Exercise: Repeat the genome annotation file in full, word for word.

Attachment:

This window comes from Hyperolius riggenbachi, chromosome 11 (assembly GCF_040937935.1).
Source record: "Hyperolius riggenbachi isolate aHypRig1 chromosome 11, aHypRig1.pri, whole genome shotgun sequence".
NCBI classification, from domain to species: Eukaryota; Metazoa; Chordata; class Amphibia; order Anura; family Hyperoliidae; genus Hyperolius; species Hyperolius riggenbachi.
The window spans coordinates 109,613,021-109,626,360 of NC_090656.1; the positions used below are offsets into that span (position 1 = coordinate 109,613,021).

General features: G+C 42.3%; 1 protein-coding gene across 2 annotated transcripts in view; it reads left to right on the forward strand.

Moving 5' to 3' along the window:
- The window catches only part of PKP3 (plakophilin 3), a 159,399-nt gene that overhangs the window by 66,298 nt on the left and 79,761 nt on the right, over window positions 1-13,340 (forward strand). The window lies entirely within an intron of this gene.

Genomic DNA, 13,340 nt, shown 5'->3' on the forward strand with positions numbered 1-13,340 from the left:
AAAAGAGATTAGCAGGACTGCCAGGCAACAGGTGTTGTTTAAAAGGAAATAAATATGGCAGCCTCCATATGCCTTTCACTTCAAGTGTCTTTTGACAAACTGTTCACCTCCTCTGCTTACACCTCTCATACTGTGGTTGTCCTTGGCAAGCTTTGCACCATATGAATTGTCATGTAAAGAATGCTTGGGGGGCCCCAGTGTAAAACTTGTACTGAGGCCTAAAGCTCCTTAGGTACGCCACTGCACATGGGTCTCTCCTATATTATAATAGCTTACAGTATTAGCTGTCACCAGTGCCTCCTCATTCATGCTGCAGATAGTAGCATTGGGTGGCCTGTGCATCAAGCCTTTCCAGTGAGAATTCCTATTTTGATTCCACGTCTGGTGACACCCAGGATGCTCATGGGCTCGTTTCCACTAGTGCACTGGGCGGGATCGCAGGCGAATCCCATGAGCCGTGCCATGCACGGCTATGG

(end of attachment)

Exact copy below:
This window comes from Hyperolius riggenbachi, chromosome 11 (assembly GCF_040937935.1).
Source record: "Hyperolius riggenbachi isolate aHypRig1 chromosome 11, aHypRig1.pri, whole genome shotgun sequence".
NCBI classification, from domain to species: Eukaryota; Metazoa; Chordata; class Amphibia; order Anura; family Hyperoliidae; genus Hyperolius; species Hyperolius riggenbachi.
The window spans coordinates 109,613,021-109,626,360 of NC_090656.1; the positions used below are offsets into that span (position 1 = coordinate 109,613,021).

General features: G+C 42.3%; 1 protein-coding gene across 2 annotated transcripts in view; it reads left to right on the forward strand.

Moving 5' to 3' along the window:
- The window catches only part of PKP3 (plakophilin 3), a 159,399-nt gene that overhangs the window by 66,298 nt on the left and 79,761 nt on the right, over window positions 1-13,340 (forward strand). The window lies entirely within an intron of this gene.

Genomic DNA, 13,340 nt, shown 5'->3' on the forward strand with positions numbered 1-13,340 from the left:
AAAAGAGATTAGCAGGACTGCCAGGCAACAGGTGTTGTTTAAAAGGAAATAAATATGGCAGCCTCCATATGCCTTTCACTTCAAGTGTCTTTTGACAAACTGTTCACCTCCTCTGCTTACACCTCTCATACTGTGGTTGTCCTTGGCAAGCTTTGCACCATATGAATTGTCATGTAAAGAATGCTTGGGGGGCCCCAGTGTAAAACTTGTACTGAGGCCTAAAGCTCCTTAGGTACGCCACTGCACATGGGTCTCTCCTATATTATAATAGCTTACAGTATTAGCTGTCACCAGTGCCTCCTCATTCATGCTGCAGATAGTAGCATTGGGTGGCCTGTGCATCAAGCCTTTCCAGTGAGAATTCCTATTTTGATTCCACGTCTGGTGACACCCAGGATGCTCATGGGCTCGTTTCCACTAGTGCACTGGGCGGGATCGCAGGCGAATCCCATGAGCCGTGCCATGCACGGCTATGG